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Breaking Ground: A Temple Brings Heaven Closer to Earth

DEEGAN ON LA-The heavens may have been filled with cinematic stars, as Wilshire Boulevard Temple congregant and Metro-Goldwyn-Mayer mogul Louis B. Mayer (who also donated the temple’s east and west stained-glass windows) famously declared in his statement describing MGM as “having more stars than there are in the heavens.” 

Rabbi Steve Leder, supported by philanthropist Audrey Irmas and a group of heavenly donors, can now safely say they have just added brilliance to the terrestrial firmament with their own star, the famed Dutch architect Rem Koolhaas who, with Shohei Shigematsu, designed the Audrey Irmas Pavilion (rendering below) that broke ground last week at the Wilshire Boulevard Temple. It’s Koolhaas’ first ever work in Los Angeles. This is a huge “get,” as fundraisers like to say. And a huge “get” for the city and county of Los Angeles, whose political leadership turned out in force for the ceremony. 

The bounty doesn’t stop there: this architectural gem which will achieve instant iconic status in LA will house a very important program in the new building. At the groundbreaking, (photo above) Rabbi Leder announced that the temple is providing space for a center/program created by the Annenberg Foundation to inspire and teach positive aging with the goal of maximizing the quality of life through a 360-degree approach to enhancing senior life: physical, mental, social, and educational. 

The hope is to build a model the Annenberg Foundation can duplicate in other cities. The significance of this is not just that it’s open to all Angelenos, but that it may become the source of information and influence for the entire country. As Rabbi Leder said in his remarks from the podium announcing the project, it will be “a new way to make lives better.” 

The Annenberg project (so new that doesn’t have a formal name yet) was lauded along with the Koolhaas building itself as twin stars that will shine in our city. The ceremony featured secular and non-secular speakers among the constellation of dignitaries, providing a brilliance of star power that included Chair of Senior Rabbinics Steve Leder, Philanthropist Audrey Irmas, Mayor Eric Garcetti, Architects Rem Koolhaas and Shohei Shigematsu, Building Chair and WBT President Alberto Valner, Executive Director of the Annenberg Foundation Cinny Kennard, Philanthropist Erika Glazer, Los Angeles County Supervisor Mark Ridley-Thomas, and Councilmember and City Council President Herb Wesson (CD10) who was also feted with a birthday cake and a chorus of “Happy Birthday” by the invited guests, led by the Wilshire Boulevard Temple Youth Choir under the guidance of Cantor Don Gurney and Cantor Lisa Peicott.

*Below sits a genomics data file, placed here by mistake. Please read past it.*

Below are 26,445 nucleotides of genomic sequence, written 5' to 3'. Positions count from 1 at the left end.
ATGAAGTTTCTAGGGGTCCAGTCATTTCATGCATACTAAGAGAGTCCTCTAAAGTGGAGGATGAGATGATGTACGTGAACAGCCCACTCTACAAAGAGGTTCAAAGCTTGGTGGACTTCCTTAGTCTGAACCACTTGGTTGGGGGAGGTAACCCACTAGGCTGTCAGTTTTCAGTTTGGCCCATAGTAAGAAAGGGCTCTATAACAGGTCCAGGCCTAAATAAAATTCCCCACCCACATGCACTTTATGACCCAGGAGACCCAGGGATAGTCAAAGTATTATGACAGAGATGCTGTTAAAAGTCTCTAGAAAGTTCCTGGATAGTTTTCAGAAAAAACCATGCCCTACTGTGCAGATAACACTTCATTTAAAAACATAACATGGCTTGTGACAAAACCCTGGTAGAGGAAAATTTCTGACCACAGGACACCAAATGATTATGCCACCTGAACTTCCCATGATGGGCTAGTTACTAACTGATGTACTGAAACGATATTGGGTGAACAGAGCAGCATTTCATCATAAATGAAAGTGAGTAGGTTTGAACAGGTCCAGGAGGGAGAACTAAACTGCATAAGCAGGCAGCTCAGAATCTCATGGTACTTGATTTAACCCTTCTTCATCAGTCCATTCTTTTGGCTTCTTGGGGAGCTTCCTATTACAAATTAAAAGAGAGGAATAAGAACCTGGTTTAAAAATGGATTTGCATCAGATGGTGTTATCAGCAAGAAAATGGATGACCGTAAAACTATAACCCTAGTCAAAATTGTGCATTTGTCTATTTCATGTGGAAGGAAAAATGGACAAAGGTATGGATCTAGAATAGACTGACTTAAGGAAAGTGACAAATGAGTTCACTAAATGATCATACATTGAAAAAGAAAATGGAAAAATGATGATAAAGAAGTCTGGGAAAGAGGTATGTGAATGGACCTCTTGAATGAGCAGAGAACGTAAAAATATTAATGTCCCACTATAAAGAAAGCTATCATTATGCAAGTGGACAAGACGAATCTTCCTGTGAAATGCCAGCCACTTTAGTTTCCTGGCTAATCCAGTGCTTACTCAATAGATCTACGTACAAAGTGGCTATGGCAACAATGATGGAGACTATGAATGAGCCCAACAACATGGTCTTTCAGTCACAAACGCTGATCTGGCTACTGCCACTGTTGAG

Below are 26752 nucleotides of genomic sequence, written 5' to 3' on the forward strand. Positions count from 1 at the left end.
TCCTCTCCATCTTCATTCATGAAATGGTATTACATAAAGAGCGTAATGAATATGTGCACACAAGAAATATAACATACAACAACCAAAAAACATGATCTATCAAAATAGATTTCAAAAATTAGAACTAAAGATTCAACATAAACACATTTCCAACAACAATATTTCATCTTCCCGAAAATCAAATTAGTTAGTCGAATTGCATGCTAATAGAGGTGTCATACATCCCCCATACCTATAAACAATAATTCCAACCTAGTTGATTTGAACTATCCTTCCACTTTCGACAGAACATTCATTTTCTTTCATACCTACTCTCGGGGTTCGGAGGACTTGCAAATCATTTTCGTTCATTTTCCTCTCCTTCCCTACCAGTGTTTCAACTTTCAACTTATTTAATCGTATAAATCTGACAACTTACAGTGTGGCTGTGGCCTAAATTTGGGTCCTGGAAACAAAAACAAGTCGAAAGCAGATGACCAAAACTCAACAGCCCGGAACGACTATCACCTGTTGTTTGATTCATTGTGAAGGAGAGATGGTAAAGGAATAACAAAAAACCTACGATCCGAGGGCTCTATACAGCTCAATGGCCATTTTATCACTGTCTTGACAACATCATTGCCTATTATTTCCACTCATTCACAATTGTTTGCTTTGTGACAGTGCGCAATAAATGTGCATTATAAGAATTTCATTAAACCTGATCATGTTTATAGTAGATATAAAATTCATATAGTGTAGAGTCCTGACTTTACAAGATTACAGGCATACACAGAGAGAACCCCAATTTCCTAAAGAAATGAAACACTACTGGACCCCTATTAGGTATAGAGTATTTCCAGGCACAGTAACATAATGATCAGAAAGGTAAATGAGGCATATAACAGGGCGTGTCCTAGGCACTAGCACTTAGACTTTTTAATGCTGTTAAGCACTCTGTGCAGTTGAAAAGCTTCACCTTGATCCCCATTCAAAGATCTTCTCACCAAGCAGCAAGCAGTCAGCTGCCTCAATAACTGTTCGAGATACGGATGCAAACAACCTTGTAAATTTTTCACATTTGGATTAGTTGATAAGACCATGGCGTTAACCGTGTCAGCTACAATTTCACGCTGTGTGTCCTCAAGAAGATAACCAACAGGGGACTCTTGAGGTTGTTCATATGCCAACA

Now that Koolhaas and Shigematsu have arrived to make their mark in LA, who else will they be rubbing shoulders with? It will be exciting to see how everyone who loves beauty in our city will welcome their inclusion in an already impressive galaxy of architects who have left their mark on Los Angeles, where the architectural bar is set pretty high.  

Architecture stargazers in LA enjoy the output of a bundle of noteworthy modern architects. Koolhaas and Shigematsu will fit in nicely with John Lautner, and R.M. Schindler, who both apprenticed for Frank Lloyd Wright, considered by many to be the master himself, an innovator of concrete block houses and a simple “prairie” style. 

Lautner brought an appreciation of technical engineering to his work that resulted in what was once considered “radical,” while Schindler liked complex geometry in his forms. Schindler’s fellow Austrian expatriate Richard Neutra favored the use of a post-and-beam style and long and low intersecting planes of glass, steel and masonry. Some say that his pioneering style has influenced the greatest number of young architects over the past 70 years and continues to be the most influential today. 

Frank Gehry has many fans, and many of them may find him to be more creatively influential and tied to the present and future of architecture than his predecessors, with his form bending designs created with the use of Computer-Aided Design (CAD). 

By collaborating on more designs for Los Angeles, Koolhaas and Shigematsu would enter a pantheon of architectural giants who’ve influenced our city. They would be a heaven-sent addition to LA – maybe something to pray for.

 

(Tim Deegan is a civic activist whose DEEGAN ON LA weekly column about city planning, new urbanism, the environment, and the homeless appear in CityWatch. Tim can be reached at timdeegan2015@gmail.com.) Edited for CityWatch by Linda Abrams.